Get Psyched: JMU Grants First Doctoral Degrees
President Ronald E. Carrier adjusts Vivian Begali's newly acquired doctoral hood.
|On Dec. 13, 1996, when Vivian L.
Begali and Liliane Valentine Speiden Burns received their doctoral hoods, the commencement ceremony crowned a 10-year university effort to put JMU on the map as a doctoral-granting institution. The women had no idea they were breaking important ground for the university when they entered the Doctor
of Psychology degree program in the
fall of 1995.
"I didn't enter the program knowing I'd be the first person (to complete it)," says Begali, who wound up her program when she successfully defended her dissertation last June. "It just so happened that I finished first."
Douglas Brown, former psychology department head and now associate vice president for academic affairs, began working on the Psy.D. proposal 10 years ago.
After the State Council of Higher Education for Virginia approved the program in May 1995, Begali, Burns and six other students formed the first doctoral class in JMU's history in the fall.
As the sense of their uniqueness sank in, Begali and Burns found being part of a brand new program exciting. "As members of the first class, we were told that the program would evolve and that we should expect shifts and changes," Begali says.
Most of the changes were procedural, not curricular, she explains. "We were constantly 'tweaking,'" explains Psy.D. program coordinator William Walker, adding that the first students helped to shape the program.
Psy.D., an applied program in school and counseling psychology, is designed to train existing practitioners in school and counseling psychology in advanced techniques for working with children and parents.
What's special about the Psy.D. program is that, for a doctoral program, it is extremely pragmatic, featuring predominately clinical application course work, Walker says. The program requires two to four years of full-time study, including an internship and dissertation. Begali's background, which included an Educational Specialist degree in school psychology from JMU, made it possible for her to complete the Psy.D. degree requirements in two years.
The emergence of the new program came at the right time in her career. She had moved from her position as a school psychologist in Charlottesville city schools into program administration within the school system. "I wanted to get back into direct service," she says.
In addition to advanced course work, related practica and teaching, Begali opted for a full-year split internship at Woodrow Wilson Rehabilitation Center in Fishersville and the Human Development Center at JMU, where she worked with people with various disabilities.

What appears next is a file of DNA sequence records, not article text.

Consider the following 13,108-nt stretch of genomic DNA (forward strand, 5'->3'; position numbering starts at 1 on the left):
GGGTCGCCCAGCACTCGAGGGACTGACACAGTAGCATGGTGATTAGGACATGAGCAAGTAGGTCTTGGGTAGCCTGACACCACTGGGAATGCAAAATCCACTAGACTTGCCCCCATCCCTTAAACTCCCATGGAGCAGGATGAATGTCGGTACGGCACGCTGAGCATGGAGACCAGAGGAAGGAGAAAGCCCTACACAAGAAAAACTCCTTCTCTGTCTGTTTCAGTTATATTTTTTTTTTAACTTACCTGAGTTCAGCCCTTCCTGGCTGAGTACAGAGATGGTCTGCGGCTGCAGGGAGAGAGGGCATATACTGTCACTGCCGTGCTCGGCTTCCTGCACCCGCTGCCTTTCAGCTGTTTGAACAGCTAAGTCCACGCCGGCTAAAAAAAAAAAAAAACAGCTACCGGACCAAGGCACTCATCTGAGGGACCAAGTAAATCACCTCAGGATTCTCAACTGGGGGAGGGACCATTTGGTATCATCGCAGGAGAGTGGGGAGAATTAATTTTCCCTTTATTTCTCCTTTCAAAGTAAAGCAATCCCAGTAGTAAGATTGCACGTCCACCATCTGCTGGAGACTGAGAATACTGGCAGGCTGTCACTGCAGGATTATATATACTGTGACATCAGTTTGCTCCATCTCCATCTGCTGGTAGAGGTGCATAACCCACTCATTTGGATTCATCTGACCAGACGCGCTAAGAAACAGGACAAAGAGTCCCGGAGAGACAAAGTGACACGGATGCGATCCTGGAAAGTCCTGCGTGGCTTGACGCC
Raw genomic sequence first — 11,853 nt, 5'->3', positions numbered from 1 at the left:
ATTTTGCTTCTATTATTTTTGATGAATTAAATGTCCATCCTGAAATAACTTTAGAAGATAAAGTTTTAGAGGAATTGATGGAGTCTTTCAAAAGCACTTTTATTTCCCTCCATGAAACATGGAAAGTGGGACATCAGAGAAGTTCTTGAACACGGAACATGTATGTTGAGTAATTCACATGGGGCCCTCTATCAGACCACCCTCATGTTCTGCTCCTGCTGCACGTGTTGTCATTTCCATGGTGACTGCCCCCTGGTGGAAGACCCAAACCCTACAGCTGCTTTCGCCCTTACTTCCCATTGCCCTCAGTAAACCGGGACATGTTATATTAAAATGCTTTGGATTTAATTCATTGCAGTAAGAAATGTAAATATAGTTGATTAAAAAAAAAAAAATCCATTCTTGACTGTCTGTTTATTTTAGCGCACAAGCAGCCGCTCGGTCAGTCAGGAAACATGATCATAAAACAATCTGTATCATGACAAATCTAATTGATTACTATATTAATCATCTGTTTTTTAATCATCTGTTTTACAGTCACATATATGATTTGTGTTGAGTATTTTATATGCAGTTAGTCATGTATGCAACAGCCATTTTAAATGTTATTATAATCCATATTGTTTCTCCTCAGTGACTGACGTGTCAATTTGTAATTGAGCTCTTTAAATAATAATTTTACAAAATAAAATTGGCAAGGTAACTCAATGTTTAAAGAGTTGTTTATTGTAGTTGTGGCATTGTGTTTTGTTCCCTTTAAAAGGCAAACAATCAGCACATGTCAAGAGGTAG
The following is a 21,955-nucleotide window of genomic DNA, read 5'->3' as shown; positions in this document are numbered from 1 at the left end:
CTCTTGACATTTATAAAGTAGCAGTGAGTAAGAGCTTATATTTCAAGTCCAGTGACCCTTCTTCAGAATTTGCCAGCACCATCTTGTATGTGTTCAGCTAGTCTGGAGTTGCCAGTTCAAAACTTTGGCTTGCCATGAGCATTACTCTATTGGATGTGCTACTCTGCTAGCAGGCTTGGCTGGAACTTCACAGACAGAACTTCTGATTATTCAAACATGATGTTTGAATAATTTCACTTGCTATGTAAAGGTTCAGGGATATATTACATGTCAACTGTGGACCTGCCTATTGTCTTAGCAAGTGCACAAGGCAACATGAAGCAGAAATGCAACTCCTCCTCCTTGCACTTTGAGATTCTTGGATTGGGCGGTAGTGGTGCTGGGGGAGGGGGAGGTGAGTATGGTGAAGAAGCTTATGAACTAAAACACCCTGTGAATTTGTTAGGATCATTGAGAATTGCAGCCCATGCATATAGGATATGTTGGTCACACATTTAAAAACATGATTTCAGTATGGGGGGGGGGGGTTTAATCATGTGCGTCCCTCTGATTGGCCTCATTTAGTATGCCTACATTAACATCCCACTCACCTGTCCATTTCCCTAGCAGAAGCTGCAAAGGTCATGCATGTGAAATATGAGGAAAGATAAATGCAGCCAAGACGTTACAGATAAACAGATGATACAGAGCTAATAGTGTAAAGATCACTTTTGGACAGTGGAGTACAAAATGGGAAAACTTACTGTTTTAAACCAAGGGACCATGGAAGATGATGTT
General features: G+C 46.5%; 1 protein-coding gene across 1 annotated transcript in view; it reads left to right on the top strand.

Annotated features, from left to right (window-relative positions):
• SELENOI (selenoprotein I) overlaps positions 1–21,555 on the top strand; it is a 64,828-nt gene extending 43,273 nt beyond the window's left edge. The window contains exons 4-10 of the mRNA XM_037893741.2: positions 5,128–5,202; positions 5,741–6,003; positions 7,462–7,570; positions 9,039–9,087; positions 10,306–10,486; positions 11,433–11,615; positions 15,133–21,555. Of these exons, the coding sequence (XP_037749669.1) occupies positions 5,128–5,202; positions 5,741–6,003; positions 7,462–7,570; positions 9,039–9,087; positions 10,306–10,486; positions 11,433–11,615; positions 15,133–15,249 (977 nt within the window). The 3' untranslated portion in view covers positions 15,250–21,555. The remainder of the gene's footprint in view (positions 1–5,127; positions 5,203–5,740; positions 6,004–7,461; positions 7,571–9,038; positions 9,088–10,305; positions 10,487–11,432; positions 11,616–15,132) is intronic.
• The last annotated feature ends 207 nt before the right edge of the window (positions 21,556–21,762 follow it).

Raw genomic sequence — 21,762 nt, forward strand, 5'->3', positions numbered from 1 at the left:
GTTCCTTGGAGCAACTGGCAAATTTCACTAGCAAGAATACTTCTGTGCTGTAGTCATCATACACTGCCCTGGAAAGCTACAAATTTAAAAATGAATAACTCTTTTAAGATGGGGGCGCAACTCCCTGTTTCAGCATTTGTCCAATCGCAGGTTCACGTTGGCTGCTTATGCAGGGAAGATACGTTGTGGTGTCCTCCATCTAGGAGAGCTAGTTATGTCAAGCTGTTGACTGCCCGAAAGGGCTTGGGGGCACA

The Psy.D. program has qualified Begali for a one-year neuropsychology postdoctoral fellowship at Sheltering Arms Hospital in Richmond, where she works with adolescents, adults and families.
"The Psy.D. degree allows a professional to do more," Begali says. "It broadens the range of jobs you qualify for."
Liliane Burns awaits the ceremony with her hood on her arm.
Completing the Psy.D. degree has allowed Burns, JMU's other doctoral graduate, to expand her role with the Chesterfield County public school system, where she serves as a school psychologist. She now works with emotionally disturbed students who will need
She consults with psychiatrists and other mental health professionals to coordinate the students' intensive day program within the school system with other support services. "The clinical focus of the Psy.D. program is important," Burns says. "The degree work has allowed me to expand my knowledge base and expand my role."
Burns, who also has an Ed.S. from JMU, believes more professionals will find the Psy.D. degree appealing because the psychologist's role in school systems is deepening to include such responsibilities as program evaluation, which require more specialized training.
Graduate School administrators and psychology department faculty members welcome the program's addition to JMU. "There's very little you can do for a university that will change its status as much as acquiring a doctoral program," says Brown. "It changes the perception of the university on the part of the public," he says, "and it has broadened our mission."
The newly enhanced status also makes JMU eligible for grants and other funding that are restricted to institutions with doctoral programs.
In addition, the psychology department's undergraduates benefit from the fresh real-world perspectives Psy.D. candidates offer in the JMU courses they teach as part of their doctoral programs.
JMU's already high level of prestige is enriched by the Psy.D. addition. The Graduate School, established in 1954, already boasts 32 major programs leading to nine master's degrees and the Educational Specialist degree. As Walker says, the Psy.D. program is "another feather in the Graduate School hat."
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